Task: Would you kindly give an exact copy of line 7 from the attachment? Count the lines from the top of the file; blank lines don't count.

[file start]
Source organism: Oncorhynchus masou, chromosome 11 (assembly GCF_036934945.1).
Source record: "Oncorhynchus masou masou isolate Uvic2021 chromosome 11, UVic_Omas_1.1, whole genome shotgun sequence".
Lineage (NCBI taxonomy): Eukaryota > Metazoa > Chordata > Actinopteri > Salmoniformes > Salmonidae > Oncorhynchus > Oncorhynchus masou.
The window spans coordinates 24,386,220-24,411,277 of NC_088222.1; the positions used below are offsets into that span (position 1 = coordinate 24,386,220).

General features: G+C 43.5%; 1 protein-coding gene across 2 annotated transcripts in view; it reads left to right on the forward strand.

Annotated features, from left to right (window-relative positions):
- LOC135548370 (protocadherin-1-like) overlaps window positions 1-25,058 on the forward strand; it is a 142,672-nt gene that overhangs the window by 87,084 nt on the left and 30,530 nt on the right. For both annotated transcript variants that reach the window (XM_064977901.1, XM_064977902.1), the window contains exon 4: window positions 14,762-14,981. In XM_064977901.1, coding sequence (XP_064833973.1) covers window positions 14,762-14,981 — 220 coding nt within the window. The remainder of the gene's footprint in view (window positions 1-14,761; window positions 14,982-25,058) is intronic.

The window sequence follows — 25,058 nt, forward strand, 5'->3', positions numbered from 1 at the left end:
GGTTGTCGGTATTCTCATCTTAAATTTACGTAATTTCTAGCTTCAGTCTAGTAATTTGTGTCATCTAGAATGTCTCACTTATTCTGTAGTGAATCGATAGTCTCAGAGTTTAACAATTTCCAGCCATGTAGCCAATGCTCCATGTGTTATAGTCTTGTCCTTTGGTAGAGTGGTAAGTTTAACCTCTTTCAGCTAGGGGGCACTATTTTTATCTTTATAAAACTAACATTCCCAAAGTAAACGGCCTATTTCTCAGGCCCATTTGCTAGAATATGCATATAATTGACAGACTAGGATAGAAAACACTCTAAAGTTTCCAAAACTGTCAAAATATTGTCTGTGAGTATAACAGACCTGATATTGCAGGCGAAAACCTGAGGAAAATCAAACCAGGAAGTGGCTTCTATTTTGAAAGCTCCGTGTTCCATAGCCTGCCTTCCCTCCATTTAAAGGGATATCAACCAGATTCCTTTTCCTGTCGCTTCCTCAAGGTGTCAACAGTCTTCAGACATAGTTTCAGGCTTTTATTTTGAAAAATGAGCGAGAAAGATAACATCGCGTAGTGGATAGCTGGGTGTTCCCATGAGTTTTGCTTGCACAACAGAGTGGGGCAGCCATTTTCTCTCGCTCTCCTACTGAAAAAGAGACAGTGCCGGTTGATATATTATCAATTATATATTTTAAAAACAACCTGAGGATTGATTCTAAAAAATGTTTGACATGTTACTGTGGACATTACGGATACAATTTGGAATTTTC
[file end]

- LOC135548370 (protocadherin-1-like) overlaps window positions 1-25,058 on the forward strand; it is a 142,672-nt gene that overhangs the window by 87,084 nt on the left and 30,530 nt on the right. For both annotated transcript variants that reach the window (XM_064977901.1, XM_064977902.1), the window contains exon 4: window positions 14,762-14,981. In XM_064977901.1, coding sequence (XP_064833973.1) covers window positions 14,762-14,981 — 220 coding nt within the window. The remainder of the gene's footprint in view (window positions 1-14,761; window positions 14,982-25,058) is intronic.